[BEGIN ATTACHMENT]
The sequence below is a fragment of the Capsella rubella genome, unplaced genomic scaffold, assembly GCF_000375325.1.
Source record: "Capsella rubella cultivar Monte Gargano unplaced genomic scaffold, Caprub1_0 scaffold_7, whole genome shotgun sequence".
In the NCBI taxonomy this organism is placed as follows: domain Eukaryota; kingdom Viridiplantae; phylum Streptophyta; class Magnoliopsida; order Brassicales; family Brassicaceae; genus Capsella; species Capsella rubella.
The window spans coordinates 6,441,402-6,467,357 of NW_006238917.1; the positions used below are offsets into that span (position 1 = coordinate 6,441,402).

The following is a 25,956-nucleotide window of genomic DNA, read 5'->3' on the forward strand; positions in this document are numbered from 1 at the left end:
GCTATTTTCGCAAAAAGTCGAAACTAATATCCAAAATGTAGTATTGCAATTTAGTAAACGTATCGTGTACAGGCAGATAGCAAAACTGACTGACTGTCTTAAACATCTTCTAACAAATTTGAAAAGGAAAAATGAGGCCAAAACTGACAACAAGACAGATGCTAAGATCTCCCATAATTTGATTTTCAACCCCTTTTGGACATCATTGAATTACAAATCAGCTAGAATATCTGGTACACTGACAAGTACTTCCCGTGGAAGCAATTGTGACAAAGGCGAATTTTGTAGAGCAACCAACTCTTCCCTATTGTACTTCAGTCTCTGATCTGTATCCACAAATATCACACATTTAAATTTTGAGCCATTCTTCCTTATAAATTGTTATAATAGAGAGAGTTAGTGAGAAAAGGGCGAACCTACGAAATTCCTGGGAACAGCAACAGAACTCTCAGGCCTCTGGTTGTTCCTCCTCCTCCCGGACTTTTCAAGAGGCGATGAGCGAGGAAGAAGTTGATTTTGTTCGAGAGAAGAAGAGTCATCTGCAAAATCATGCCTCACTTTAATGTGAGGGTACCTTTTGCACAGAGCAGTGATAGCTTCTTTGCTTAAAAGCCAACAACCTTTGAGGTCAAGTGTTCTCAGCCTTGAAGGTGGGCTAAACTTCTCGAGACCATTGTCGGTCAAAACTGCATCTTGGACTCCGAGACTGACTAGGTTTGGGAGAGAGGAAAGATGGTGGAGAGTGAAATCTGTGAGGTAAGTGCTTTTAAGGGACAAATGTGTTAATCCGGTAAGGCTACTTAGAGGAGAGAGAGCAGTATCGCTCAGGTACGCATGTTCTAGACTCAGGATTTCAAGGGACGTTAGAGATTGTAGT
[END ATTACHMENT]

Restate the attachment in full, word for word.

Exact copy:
The sequence below is a fragment of the Capsella rubella genome, unplaced genomic scaffold, assembly GCF_000375325.1.
Source record: "Capsella rubella cultivar Monte Gargano unplaced genomic scaffold, Caprub1_0 scaffold_7, whole genome shotgun sequence".
In the NCBI taxonomy this organism is placed as follows: domain Eukaryota; kingdom Viridiplantae; phylum Streptophyta; class Magnoliopsida; order Brassicales; family Brassicaceae; genus Capsella; species Capsella rubella.
The window spans coordinates 6,441,402-6,467,357 of NW_006238917.1; the positions used below are offsets into that span (position 1 = coordinate 6,441,402).

The following is a 25,956-nucleotide window of genomic DNA, read 5'->3' on the forward strand; positions in this document are numbered from 1 at the left end:
GCTATTTTCGCAAAAAGTCGAAACTAATATCCAAAATGTAGTATTGCAATTTAGTAAACGTATCGTGTACAGGCAGATAGCAAAACTGACTGACTGTCTTAAACATCTTCTAACAAATTTGAAAAGGAAAAATGAGGCCAAAACTGACAACAAGACAGATGCTAAGATCTCCCATAATTTGATTTTCAACCCCTTTTGGACATCATTGAATTACAAATCAGCTAGAATATCTGGTACACTGACAAGTACTTCCCGTGGAAGCAATTGTGACAAAGGCGAATTTTGTAGAGCAACCAACTCTTCCCTATTGTACTTCAGTCTCTGATCTGTATCCACAAATATCACACATTTAAATTTTGAGCCATTCTTCCTTATAAATTGTTATAATAGAGAGAGTTAGTGAGAAAAGGGCGAACCTACGAAATTCCTGGGAACAGCAACAGAACTCTCAGGCCTCTGGTTGTTCCTCCTCCTCCCGGACTTTTCAAGAGGCGATGAGCGAGGAAGAAGTTGATTTTGTTCGAGAGAAGAAGAGTCATCTGCAAAATCATGCCTCACTTTAATGTGAGGGTACCTTTTGCACAGAGCAGTGATAGCTTCTTTGCTTAAAAGCCAACAACCTTTGAGGTCAAGTGTTCTCAGCCTTGAAGGTGGGCTAAACTTCTCGAGACCATTGTCGGTCAAAACTGCATCTTGGACTCCGAGACTGACTAGGTTTGGGAGAGAGGAAAGATGGTGGAGAGTGAAATCTGTGAGGTAAGTGCTTTTAAGGGACAAATGTGTTAATCCGGTAAGGCTACTTAGAGGAGAGAGAGCAGTATCGCTCAGGTACGCATGTTCTAGACTCAGGATTTCAAGGGACGTTAGAGATTGTAGT